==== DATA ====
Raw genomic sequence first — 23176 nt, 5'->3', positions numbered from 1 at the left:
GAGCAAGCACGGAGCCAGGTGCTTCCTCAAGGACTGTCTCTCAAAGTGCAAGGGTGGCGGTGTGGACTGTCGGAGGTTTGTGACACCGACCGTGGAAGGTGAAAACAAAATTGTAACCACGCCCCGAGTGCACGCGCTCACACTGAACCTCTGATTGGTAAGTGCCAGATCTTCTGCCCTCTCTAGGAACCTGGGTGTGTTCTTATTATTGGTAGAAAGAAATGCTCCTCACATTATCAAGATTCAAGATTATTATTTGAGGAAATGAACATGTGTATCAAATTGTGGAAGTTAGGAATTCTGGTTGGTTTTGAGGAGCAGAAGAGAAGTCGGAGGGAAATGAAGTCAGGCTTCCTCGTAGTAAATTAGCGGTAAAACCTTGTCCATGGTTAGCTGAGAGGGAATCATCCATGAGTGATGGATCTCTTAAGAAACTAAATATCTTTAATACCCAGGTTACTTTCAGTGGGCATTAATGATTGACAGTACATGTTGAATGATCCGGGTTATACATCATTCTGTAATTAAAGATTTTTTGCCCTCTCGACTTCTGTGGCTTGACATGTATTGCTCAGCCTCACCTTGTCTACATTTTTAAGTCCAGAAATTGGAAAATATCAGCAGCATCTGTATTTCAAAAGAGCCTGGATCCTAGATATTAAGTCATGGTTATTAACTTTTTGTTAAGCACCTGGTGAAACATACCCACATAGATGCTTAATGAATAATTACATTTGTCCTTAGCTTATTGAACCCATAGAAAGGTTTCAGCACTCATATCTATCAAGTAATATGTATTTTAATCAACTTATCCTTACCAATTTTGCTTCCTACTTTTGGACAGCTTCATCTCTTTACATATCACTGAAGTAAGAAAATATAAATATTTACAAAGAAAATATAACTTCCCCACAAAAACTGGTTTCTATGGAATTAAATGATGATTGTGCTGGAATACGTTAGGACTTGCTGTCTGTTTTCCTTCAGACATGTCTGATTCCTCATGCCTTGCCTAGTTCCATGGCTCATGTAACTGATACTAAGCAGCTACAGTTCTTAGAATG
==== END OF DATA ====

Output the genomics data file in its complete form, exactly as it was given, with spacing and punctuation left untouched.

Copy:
Raw genomic sequence first — 23176 nt, 5'->3', positions numbered from 1 at the left:
GAGCAAGCACGGAGCCAGGTGCTTCCTCAAGGACTGTCTCTCAAAGTGCAAGGGTGGCGGTGTGGACTGTCGGAGGTTTGTGACACCGACCGTGGAAGGTGAAAACAAAATTGTAACCACGCCCCGAGTGCACGCGCTCACACTGAACCTCTGATTGGTAAGTGCCAGATCTTCTGCCCTCTCTAGGAACCTGGGTGTGTTCTTATTATTGGTAGAAAGAAATGCTCCTCACATTATCAAGATTCAAGATTATTATTTGAGGAAATGAACATGTGTATCAAATTGTGGAAGTTAGGAATTCTGGTTGGTTTTGAGGAGCAGAAGAGAAGTCGGAGGGAAATGAAGTCAGGCTTCCTCGTAGTAAATTAGCGGTAAAACCTTGTCCATGGTTAGCTGAGAGGGAATCATCCATGAGTGATGGATCTCTTAAGAAACTAAATATCTTTAATACCCAGGTTACTTTCAGTGGGCATTAATGATTGACAGTACATGTTGAATGATCCGGGTTATACATCATTCTGTAATTAAAGATTTTTTGCCCTCTCGACTTCTGTGGCTTGACATGTATTGCTCAGCCTCACCTTGTCTACATTTTTAAGTCCAGAAATTGGAAAATATCAGCAGCATCTGTATTTCAAAAGAGCCTGGATCCTAGATATTAAGTCATGGTTATTAACTTTTTGTTAAGCACCTGGTGAAACATACCCACATAGATGCTTAATGAATAATTACATTTGTCCTTAGCTTATTGAACCCATAGAAAGGTTTCAGCACTCATATCTATCAAGTAATATGTATTTTAATCAACTTATCCTTACCAATTTTGCTTCCTACTTTTGGACAGCTTCATCTCTTTACATATCACTGAAGTAAGAAAATATAAATATTTACAAAGAAAATATAACTTCCCCACAAAAACTGGTTTCTATGGAATTAAATGATGATTGTGCTGGAATACGTTAGGACTTGCTGTCTGTTTTCCTTCAGACATGTCTGATTCCTCATGCCTTGCCTAGTTCCATGGCTCATGTAACTGATACTAAGCAGCTACAGTTCTTAGAATG